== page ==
In 2000, the U.S. Food and Drug Administration (FDA) approved the Mirena IUD for use as a hormonal birth control method.1 The plastic T-shaped device, which contains the synthetic progesterone called levonorgestrel, is inserted in the womb/uterus. This long-term birth control method is the only hormonal IUD with FDA approval,2 but the long-term birth control device comes with clear benefits and startling side effects.
Complications associated with the Mirena IUD
Mirena, as a hormonal intrauterine device, used to be prescribed for more than preventing pregnancy. Some doctors even prescribed it for patients with excessive menstrual bleeding. In lieu of its benefits, the Mirena IUD is associated with certain complications. These Mirena IUD complications include:
- Ectopic pregnancy
- Pelvic inflammatory disease (PID)
- Breast tenderness
- Unusual bleeding
- Pregnancy (with possible congenital anomalies)
- Vaginitis/vaginal infection
- IUD embedment or perforation through the uterine wall
- Painful periods
- Ovarian cysts
- Pelvic pain
Cancer precautions and the Mirena IUD
Some of the IUD complications and side effects have symptoms similar to those of common cancers, such as ovarian cancer.3 The Mirena IUD has a number of complications, including some cancer precautions women must consider.
According to Mirena packaging, women who have had or are at risk for some cancers should not use the device.4 These cancers include:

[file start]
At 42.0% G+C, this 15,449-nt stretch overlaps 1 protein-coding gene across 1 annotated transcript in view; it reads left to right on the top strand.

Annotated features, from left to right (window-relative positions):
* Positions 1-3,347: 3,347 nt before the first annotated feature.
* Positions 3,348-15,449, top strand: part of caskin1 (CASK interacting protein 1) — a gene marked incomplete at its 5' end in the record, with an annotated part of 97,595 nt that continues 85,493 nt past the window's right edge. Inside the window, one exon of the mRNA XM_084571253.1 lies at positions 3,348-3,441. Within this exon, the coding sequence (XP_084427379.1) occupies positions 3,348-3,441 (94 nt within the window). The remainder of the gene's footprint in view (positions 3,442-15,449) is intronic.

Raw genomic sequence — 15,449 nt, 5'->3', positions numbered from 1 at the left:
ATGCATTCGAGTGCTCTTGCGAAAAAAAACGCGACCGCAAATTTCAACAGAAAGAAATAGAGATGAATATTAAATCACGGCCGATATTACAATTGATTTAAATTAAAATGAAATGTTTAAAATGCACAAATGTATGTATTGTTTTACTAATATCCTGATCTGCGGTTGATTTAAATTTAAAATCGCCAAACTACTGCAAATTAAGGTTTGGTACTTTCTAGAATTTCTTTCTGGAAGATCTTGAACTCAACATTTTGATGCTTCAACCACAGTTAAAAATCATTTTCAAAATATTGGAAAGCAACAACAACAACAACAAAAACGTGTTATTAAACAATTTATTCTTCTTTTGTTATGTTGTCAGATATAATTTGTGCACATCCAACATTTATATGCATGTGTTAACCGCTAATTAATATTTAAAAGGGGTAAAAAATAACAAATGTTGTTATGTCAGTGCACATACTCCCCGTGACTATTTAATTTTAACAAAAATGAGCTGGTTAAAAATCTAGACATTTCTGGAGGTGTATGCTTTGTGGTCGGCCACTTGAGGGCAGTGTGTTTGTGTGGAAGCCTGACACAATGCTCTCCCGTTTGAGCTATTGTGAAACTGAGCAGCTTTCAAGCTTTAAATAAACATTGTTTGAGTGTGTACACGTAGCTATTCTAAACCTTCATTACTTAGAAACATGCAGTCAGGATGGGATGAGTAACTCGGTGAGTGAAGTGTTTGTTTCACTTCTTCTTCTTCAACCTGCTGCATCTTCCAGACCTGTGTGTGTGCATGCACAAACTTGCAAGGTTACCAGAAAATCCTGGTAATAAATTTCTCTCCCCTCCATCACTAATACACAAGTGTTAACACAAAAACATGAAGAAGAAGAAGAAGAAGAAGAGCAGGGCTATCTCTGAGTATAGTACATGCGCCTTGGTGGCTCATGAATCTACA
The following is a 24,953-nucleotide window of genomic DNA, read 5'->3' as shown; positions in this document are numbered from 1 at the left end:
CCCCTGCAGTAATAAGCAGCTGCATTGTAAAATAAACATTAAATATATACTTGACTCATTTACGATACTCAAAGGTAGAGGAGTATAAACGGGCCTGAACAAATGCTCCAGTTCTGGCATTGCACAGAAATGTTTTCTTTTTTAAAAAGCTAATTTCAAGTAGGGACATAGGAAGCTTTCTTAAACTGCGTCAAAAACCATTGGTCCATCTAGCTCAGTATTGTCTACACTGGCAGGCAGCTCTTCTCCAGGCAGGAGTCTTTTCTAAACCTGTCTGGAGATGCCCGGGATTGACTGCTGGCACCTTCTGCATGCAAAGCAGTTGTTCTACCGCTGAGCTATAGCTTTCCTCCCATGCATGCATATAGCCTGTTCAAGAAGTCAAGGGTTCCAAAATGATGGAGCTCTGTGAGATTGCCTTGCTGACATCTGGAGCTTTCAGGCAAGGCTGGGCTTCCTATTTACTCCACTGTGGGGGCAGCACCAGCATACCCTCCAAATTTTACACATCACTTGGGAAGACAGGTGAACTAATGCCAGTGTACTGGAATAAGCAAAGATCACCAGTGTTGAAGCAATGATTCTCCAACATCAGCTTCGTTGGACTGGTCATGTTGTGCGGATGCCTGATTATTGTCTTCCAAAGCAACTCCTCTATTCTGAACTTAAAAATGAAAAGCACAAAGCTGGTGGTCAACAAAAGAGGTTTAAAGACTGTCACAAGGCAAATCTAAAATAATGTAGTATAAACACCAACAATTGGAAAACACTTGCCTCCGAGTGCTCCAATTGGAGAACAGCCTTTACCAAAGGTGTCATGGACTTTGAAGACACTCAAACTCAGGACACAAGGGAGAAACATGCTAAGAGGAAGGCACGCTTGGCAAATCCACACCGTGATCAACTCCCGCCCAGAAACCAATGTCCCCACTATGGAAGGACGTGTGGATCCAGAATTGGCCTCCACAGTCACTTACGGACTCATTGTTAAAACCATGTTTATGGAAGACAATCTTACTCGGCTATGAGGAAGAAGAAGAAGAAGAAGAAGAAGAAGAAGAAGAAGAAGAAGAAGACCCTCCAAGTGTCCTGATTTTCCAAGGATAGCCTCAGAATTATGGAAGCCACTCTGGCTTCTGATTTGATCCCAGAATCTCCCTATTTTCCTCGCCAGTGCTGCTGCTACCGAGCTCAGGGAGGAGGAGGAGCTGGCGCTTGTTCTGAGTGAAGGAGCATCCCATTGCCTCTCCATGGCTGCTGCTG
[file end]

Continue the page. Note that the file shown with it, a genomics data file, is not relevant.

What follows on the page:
The advice is that the device should not be used in hormone-sensitive cancer cases.
Mirena IUD product packaging has confirmed that some patients have reported breast cancer after using Mirena, but the makers claim that there is no way for them to reliably estimate the causal link between the Mirena IUD and cancer. No studies have shown a link between getting cancer and using the Mirena IUD;5 however, a 2003 study did prove that the Mirena IUD’s hormonal effects extend beyond the uterus.6 And in another study, progesterone-containing IUDs were successfully used to treat a certain type of cancer.7
Progesterone and cancer
Progesterone, of which the Mirena IUD contains an artificial version, has long been considered a hormone that raises the risk of some cancers. A Michigan State University Study confirmed the increased risk of more invasive, deadlier breast cancers being linked to the hormone.8 Progesterone-type hormones are linked to a number of cancers, including breast, ovarian, and uterine.9
The Mirena IUD has been on the market for more than a decade. In 2009, more than 8 percent of contraception users chose the IUD as their method of birth control with the Mirena IUD being one of the most popular products used.10
Intrauterine devices are supposed to be a long-term birth control product that is both safe and effective. However, like some of its predecessors (Dalkon Shield), the Mirena IUD does cause some serious problems, including cancer risks and other complications. If you or someone you know has suffered from IUD complications, you may need to act to protect your or his or her legal rights. Contact an experienced personal injury or products liability attorney for help.